Voluntary Action Camden

Case study

Camden Community Festivals
Lady Somerset Road Street Festival

Since 2013 VAC has administered the Camden Council Festival Fund. The fund is to sustain and develop Camden’s rich culture, its strong communities and dynamic partnerships by supporting quality, creative events, projects and activities.

Anna Wright, local resident and festival organiser for the Lady Somerset Road street festival talks to VAC about why community festivals are so important at bringing communities together.

The really significant support is that, with the grant which makes you an official Camden Community Festival, you get the street closure work done as part of that. So you don’t have to pay for it. And that is really the expensive bit. That’s the bit that’s really important to us.

Q. How long have you been involved in the Lady Somerset Road street festival?

I think it was the fourteenth one this year and I’ve been doing it for twelve years. The admin of it has gone through various incarnations. The festivals budget has been under threat of cuts for many years. The key thing for all the festival organisers has been that the grants pot that we all apply to provides a fairly small amount of money, and depending on the size of your festival, has a ceiling to it. I think it is a maximum for us of £500 and has been for years. But in fact the really significant support is that with the grant, which makes you an official Camden Community Festival, you get the street closure work done as part of that. So you don’t have to pay for it. And that is really the expensive bit. That’s the bit that’s really important to us. We also generate income ourselves on the donations we get for food on the day but we couldn’t possibly hold the event if we had to pay for the street closure.

Q. Tell us a bit about the festival and what goes on….

The model of our street party, Lady Somerset Road street festival, is that we don’t have any commercial stalls. Other street parties tend to have a variety of stalls selling food and other stuff. Ours is based on the model of sharing a community meal. That’s how it started. In the early days it wasn’t much more than that. The street was closed, a table was set up in the middle of the street and everyone was encouraged to make some food and come, donate the food and sit and eat together. Through doing that, everyone got to know each other.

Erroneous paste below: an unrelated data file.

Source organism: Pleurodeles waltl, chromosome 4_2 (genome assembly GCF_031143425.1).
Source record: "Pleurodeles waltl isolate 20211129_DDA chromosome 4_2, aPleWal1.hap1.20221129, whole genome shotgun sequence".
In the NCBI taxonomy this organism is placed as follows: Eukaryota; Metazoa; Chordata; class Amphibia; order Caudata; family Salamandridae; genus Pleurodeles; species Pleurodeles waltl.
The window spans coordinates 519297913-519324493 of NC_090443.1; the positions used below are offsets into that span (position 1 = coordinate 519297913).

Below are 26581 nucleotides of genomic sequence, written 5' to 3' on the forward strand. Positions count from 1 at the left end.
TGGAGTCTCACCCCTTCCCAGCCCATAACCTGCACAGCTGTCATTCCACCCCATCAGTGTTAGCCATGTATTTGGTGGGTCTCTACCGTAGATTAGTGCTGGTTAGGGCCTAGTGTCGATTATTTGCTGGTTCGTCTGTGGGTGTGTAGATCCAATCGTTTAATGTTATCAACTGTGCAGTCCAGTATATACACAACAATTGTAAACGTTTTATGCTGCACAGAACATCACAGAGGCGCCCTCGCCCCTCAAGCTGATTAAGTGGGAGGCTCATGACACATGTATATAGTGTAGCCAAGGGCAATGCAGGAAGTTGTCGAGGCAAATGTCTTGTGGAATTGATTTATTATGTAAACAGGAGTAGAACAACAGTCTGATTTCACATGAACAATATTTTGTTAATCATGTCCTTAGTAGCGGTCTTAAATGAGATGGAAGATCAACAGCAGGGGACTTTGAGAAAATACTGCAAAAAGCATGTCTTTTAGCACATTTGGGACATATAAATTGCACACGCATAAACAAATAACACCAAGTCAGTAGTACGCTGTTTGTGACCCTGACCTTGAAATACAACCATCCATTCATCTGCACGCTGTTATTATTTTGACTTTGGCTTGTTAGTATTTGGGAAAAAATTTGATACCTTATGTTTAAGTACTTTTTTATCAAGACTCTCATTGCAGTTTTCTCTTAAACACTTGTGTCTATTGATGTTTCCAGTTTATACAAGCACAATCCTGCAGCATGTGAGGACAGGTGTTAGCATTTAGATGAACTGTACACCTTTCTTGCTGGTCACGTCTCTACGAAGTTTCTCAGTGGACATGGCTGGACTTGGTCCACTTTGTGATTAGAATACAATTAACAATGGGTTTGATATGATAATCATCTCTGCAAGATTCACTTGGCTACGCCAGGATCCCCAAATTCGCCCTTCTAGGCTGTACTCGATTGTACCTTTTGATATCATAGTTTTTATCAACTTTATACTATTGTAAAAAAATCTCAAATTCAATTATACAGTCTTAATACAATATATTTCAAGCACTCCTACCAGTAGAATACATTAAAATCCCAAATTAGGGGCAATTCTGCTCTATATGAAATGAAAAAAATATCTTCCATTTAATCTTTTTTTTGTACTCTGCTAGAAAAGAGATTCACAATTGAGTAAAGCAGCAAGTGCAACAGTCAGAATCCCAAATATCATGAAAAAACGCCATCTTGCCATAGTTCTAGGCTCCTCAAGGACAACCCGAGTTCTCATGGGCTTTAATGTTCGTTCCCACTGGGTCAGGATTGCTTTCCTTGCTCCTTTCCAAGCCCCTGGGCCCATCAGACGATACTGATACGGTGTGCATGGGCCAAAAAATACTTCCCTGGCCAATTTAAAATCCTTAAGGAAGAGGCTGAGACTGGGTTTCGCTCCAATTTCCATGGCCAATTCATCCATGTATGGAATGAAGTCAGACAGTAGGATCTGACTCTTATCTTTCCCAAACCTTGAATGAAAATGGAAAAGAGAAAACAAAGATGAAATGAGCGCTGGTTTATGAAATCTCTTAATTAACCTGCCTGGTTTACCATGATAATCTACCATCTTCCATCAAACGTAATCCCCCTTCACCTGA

What happens now is we have the start of the lunch and that is very much for people who live locally. And then it expands because people hear the music and come in from all around. In the afternoon there are bands and magicians, street performers, a guy comes with his snakes, different things like that. A new thing that we have in recent years is a dog show which is just hilarious. That really brings in the crowds. There’s an open mic session where anybody can get up and perform. A lot of the younger people do that. We always try and include local bands and music. And we always have one big band that we all dance to at the end of the day that we pay for. If there are local contacts then we try and keep it local but sometimes that’s not possible. But we definitely engage local people in arts and music. And in the evening when it starts to get dark we have our local film festival. Local people have made films about local issues plus other films that the co-ordinator puts on. We usually finish with a Laurel and Hardy.

Q. How would you say a festival likes yours fosters community cohesion?

Our festival is a very small event and open to everybody. Its main participants and beneficiaries are from the five streets around the site, which includes the Ingestre Estate and residents of Highgate Road, Burghley Road and Fortess Road. It is quite a confined and very diverse community. There’s a mix of social housing, housing associations and private housing, which has become increasingly valuable in the last decade and there are two schools within that space as well. It’s a very mixed community.